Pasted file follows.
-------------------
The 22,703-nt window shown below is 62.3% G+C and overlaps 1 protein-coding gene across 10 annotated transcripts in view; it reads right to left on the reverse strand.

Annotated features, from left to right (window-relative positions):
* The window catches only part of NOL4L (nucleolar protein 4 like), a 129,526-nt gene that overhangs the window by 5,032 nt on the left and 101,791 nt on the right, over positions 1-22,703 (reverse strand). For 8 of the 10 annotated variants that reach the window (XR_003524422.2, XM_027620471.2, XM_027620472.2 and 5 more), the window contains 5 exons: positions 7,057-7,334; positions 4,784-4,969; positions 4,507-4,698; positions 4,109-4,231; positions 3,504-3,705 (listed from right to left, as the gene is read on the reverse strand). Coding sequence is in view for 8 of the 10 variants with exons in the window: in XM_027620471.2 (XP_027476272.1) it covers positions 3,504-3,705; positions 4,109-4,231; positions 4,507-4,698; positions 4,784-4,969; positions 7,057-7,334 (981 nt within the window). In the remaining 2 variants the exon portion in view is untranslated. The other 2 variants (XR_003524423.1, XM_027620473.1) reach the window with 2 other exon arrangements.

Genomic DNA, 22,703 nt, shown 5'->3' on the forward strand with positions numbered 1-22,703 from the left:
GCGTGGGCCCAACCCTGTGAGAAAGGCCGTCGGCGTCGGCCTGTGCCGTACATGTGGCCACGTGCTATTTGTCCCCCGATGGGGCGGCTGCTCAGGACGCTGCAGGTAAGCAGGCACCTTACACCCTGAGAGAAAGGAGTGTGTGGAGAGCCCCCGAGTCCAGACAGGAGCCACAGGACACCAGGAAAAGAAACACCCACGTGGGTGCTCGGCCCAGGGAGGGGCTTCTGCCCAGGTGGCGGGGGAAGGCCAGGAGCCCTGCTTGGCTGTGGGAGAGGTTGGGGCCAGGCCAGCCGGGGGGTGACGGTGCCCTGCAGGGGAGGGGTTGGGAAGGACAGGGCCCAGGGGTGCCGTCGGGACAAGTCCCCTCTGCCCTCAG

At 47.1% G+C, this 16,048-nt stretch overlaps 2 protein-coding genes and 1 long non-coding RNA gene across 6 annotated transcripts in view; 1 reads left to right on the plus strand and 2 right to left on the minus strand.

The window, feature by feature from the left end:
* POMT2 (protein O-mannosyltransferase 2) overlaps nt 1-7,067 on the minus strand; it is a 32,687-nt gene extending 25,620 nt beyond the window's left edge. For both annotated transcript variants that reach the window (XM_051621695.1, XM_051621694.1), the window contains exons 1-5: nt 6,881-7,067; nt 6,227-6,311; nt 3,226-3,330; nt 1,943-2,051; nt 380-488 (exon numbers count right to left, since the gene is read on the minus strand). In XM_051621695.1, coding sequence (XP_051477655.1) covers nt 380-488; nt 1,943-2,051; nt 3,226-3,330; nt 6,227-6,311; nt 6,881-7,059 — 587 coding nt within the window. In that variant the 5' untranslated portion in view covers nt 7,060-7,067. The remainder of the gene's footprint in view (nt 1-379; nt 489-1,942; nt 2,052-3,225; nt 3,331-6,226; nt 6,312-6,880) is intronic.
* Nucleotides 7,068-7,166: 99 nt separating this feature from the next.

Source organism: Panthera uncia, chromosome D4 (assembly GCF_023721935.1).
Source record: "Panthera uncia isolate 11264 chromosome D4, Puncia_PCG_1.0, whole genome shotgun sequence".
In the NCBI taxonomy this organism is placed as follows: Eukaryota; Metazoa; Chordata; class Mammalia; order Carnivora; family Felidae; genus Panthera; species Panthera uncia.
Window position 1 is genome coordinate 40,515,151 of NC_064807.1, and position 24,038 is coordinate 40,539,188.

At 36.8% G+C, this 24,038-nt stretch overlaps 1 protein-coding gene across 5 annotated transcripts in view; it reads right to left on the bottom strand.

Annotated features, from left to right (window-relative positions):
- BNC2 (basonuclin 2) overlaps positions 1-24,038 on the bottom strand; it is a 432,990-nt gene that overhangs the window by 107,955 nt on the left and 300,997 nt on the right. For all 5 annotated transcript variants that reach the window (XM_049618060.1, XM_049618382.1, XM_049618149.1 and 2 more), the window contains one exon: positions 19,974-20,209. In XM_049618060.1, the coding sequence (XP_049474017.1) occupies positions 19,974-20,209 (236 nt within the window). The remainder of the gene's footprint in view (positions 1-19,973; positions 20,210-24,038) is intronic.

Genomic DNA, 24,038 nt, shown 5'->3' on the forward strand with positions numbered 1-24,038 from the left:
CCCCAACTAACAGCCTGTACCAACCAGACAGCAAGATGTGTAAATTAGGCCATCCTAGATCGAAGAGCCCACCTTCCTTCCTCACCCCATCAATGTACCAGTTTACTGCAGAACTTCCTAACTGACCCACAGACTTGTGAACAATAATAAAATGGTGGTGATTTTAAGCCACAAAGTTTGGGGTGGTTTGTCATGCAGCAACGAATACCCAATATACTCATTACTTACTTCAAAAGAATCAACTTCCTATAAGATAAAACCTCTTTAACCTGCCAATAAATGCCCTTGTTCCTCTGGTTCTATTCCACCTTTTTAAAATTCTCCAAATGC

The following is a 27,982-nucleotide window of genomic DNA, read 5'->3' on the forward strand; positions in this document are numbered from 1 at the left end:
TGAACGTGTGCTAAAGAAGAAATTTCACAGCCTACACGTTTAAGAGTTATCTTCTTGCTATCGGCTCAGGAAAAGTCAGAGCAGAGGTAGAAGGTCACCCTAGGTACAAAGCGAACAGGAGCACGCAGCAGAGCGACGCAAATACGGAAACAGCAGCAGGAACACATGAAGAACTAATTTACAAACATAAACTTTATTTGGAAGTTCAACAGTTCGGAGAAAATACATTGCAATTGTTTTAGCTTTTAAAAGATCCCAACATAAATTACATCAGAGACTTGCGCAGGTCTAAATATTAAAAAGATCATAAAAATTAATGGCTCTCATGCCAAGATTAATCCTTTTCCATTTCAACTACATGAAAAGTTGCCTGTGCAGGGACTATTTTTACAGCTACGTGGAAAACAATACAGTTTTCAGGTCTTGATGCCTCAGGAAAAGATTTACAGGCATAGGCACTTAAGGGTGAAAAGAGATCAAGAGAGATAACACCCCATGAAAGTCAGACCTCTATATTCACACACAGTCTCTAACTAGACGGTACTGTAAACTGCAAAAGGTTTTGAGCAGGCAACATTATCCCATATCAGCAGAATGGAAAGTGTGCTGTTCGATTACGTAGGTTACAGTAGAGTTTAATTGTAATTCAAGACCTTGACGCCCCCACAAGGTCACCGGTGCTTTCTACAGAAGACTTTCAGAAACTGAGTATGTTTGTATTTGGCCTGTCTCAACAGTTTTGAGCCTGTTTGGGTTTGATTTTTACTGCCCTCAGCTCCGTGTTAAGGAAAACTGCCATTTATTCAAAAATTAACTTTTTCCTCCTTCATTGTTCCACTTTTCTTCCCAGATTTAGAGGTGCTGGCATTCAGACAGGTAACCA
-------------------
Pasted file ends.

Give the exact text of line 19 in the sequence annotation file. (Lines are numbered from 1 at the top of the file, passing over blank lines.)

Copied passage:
The following is a 27,982-nucleotide window of genomic DNA, read 5'->3' on the forward strand; positions in this document are numbered from 1 at the left end: